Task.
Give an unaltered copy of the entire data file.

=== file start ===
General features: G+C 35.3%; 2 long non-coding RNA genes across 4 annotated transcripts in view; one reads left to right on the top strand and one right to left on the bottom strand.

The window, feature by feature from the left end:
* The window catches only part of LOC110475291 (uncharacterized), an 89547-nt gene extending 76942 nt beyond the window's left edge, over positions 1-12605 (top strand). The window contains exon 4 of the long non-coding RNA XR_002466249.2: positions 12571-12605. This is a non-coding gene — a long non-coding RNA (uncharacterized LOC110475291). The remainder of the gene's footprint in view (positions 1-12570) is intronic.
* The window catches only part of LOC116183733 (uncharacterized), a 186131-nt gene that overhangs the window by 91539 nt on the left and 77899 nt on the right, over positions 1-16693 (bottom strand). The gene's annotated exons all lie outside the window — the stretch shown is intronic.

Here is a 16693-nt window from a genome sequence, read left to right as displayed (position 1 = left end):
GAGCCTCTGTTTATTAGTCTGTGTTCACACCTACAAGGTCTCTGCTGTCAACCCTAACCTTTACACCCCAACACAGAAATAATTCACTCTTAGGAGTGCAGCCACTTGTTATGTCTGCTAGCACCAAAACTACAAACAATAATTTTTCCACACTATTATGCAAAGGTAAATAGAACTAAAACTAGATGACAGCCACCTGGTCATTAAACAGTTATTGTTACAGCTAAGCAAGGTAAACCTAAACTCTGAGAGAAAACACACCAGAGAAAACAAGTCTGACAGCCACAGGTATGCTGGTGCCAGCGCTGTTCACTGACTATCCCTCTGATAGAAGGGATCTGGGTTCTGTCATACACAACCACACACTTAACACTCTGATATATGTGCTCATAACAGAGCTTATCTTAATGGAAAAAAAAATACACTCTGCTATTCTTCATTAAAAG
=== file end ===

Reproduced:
General features: G+C 35.3%; 2 long non-coding RNA genes across 4 annotated transcripts in view; one reads left to right on the top strand and one right to left on the bottom strand.

The window, feature by feature from the left end:
* The window catches only part of LOC110475291 (uncharacterized), an 89547-nt gene extending 76942 nt beyond the window's left edge, over positions 1-12605 (top strand). The window contains exon 4 of the long non-coding RNA XR_002466249.2: positions 12571-12605. This is a non-coding gene — a long non-coding RNA (uncharacterized LOC110475291). The remainder of the gene's footprint in view (positions 1-12570) is intronic.
* The window catches only part of LOC116183733 (uncharacterized), a 186131-nt gene that overhangs the window by 91539 nt on the left and 77899 nt on the right, over positions 1-16693 (bottom strand). The gene's annotated exons all lie outside the window — the stretch shown is intronic.

Here is a 16693-nt window from a genome sequence, read left to right as displayed (position 1 = left end):
GAGCCTCTGTTTATTAGTCTGTGTTCACACCTACAAGGTCTCTGCTGTCAACCCTAACCTTTACACCCCAACACAGAAATAATTCACTCTTAGGAGTGCAGCCACTTGTTATGTCTGCTAGCACCAAAACTACAAACAATAATTTTTCCACACTATTATGCAAAGGTAAATAGAACTAAAACTAGATGACAGCCACCTGGTCATTAAACAGTTATTGTTACAGCTAAGCAAGGTAAACCTAAACTCTGAGAGAAAACACACCAGAGAAAACAAGTCTGACAGCCACAGGTATGCTGGTGCCAGCGCTGTTCACTGACTATCCCTCTGATAGAAGGGATCTGGGTTCTGTCATACACAACCACACACTTAACACTCTGATATATGTGCTCATAACAGAGCTTATCTTAATGGAAAAAAAAATACACTCTGCTATTCTTCATTAAAAG